My father was in the U.S. Army for many years, he retired as a Master Sargeant, the highest ranking he could obtain without going back to school.
Through the years my father was assigned to many different positions (mainly finance, accounting, and instructing), and he was stationed in many distant locations. I worried myself crazy while my father did his time in Viet Nam. I remember the smell of mustiness from his clothes and duffel bags each time he came home on leave from that incredible place. I was glad to have him within my sight at those moments, despite knowing that he had to quickly return. There were also tours of Korea and Germany that he filled, time away from the family.
I, as part of a military family, moved about quite a bit. I will be writing more stories on that happiness later. It truly was an enjoyable life, except for the frequent pulling up of the roots.
I recently discovered the location of one of my father’s assignments, though, and I am thrilled.
My father was a grouchy man, as much as I dislike admitting it in public. I honor him as a person. He was a good man. But he was not an openly supportive father.
We were stationed in France for several years, when I was 5 and 6 years old. For many years I did not know exactly where we were stationed. I could visualize, nearly pin-point, the area on a map, south and west of Paris, but there was no way for me to know the exact location.
On several occasions I asked my father exactly where did we live in France. His response was jumbled and mumbled, “LaGrandes.” My father was sharp as a tack, he did more than just serve our country (even after his retirement from the U.S. Army). But I never did dare ask him additional questions. He was proud, however, of the fact that I was able to travel to various places as a child. He often said to me, and it was a loving thought, “How many children are lucky enough to say they got to live in France?”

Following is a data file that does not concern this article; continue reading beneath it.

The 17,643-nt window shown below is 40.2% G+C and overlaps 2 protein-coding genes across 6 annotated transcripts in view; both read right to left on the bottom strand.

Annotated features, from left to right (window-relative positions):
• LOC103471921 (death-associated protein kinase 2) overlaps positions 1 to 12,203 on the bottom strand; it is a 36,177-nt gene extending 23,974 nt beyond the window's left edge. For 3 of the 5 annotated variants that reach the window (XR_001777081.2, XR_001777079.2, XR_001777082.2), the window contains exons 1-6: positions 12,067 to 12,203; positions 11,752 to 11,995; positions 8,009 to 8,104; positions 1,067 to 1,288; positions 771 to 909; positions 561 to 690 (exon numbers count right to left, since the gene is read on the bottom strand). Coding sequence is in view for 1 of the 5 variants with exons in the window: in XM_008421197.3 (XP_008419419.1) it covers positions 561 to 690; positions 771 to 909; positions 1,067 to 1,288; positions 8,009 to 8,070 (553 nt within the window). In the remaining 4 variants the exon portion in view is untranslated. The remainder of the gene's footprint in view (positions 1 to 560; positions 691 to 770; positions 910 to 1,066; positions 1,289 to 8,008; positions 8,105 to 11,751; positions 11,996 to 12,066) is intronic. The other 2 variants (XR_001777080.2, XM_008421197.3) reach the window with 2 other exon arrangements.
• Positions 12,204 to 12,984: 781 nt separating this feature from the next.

A few weeks ago I sat down at the computer, mind you, I had done this many times before. I decided to do one more Google search. Instead of looking for “LaGrandes” I decided to look at the map, and then I looked for U.S. military bases located in France in the early 1960’s.
Oh my gosh. I immediately saw search results: Ingrandes Depot and Lafayette Village. To say the least, I shed some tears. I saw aerial photos here and here, and actually, after nearly 50 years, recognized the layout of the roads.
I am continuing my memories, my writing of them, at this point. I have a lot to say, even as a young child the memories of buying French loaves of bread, visiting château’s on school field trips, seeing French gypsies in covered wagons, and tasting and smelling all of the French cuisine and luxurious goods, left a huge impression.
My parents might have been poor, I cannot imagine how they must have felt at 26 and 24 years old in a foreign country on a very minimal salary. But it had to have been fun!
God bless my father for taking his children there. Yes, dad, I was (and am) lucky!